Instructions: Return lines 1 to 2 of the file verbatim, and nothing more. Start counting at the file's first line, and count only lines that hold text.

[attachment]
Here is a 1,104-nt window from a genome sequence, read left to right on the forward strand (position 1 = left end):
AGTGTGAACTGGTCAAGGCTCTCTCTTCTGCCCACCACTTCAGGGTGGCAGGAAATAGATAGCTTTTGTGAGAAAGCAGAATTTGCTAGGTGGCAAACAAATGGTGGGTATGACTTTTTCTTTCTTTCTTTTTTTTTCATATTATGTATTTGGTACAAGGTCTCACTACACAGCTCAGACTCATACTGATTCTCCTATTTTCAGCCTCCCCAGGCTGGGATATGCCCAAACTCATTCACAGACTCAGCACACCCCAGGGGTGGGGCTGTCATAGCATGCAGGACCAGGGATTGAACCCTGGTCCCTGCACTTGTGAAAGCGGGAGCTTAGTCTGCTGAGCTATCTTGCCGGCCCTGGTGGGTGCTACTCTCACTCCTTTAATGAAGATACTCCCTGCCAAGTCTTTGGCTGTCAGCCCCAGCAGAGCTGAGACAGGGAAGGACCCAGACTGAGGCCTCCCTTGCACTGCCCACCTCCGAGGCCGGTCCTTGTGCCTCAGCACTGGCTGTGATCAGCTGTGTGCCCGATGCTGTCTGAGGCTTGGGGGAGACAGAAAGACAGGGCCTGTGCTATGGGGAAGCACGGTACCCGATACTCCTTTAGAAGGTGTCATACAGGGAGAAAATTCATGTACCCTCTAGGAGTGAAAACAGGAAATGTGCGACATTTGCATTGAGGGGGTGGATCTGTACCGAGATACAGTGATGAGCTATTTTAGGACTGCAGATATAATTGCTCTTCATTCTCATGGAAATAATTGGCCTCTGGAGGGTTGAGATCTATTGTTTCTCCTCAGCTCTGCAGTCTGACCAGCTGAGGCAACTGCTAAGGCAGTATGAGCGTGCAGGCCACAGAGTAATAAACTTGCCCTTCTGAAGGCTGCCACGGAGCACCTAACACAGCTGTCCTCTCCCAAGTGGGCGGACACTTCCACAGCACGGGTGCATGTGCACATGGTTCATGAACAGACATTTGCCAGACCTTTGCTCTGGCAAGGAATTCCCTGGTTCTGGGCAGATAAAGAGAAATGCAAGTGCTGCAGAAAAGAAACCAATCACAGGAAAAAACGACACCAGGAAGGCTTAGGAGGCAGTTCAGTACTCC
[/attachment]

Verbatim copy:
Here is a 1,104-nt window from a genome sequence, read left to right on the forward strand (position 1 = left end):
AGTGTGAACTGGTCAAGGCTCTCTCTTCTGCCCACCACTTCAGGGTGGCAGGAAATAGATAGCTTTTGTGAGAAAGCAGAATTTGCTAGGTGGCAAACAAATGGTGGGTATGACTTTTTCTTTCTTTCTTTTTTTTTCATATTATGTATTTGGTACAAGGTCTCACTACACAGCTCAGACTCATACTGATTCTCCTATTTTCAGCCTCCCCAGGCTGGGATATGCCCAAACTCATTCACAGACTCAGCACACCCCAGGGGTGGGGCTGTCATAGCATGCAGGACCAGGGATTGAACCCTGGTCCCTGCACTTGTGAAAGCGGGAGCTTAGTCTGCTGAGCTATCTTGCCGGCCCTGGTGGGTGCTACTCTCACTCCTTTAATGAAGATACTCCCTGCCAAGTCTTTGGCTGTCAGCCCCAGCAGAGCTGAGACAGGGAAGGACCCAGACTGAGGCCTCCCTTGCACTGCCCACCTCCGAGGCCGGTCCTTGTGCCTCAGCACTGGCTGTGATCAGCTGTGTGCCCGATGCTGTCTGAGGCTTGGGGGAGACAGAAAGACAGGGCCTGTGCTATGGGGAAGCACGGTACCCGATACTCCTTTAGAAGGTGTCATACAGGGAGAAAATTCATGTACCCTCTAGGAGTGAAAACAGGAAATGTGCGACATTTGCATTGAGGGGGTGGATCTGTACCGAGATACAGTGATGAGCTATTTTAGGACTGCAGATATAATTGCTCTTCATTCTCATGGAAATAATTGGCCTCTGGAGGGTTGAGATCTATTGTTTCTCCTCAGCTCTGCAGTCTGACCAGCTGAGGCAACTGCTAAGGCAGTATGAGCGTGCAGGCCACAGAGTAATAAACTTGCCCTTCTGAAGGCTGCCACGGAGCACCTAACACAGCTGTCCTCTCCCAAGTGGGCGGACACTTCCACAGCACGGGTGCATGTGCACATGGTTCATGAACAGACATTTGCCAGACCTTTGCTCTGGCAAGGAATTCCCTGGTTCTGGGCAGATAAAGAGAAATGCAAGTGCTGCAGAAAAGAAACCAATCACAGGAAAAAACGACACCAGGAAGGCTTAGGAGGCAGTTCAGTACTCC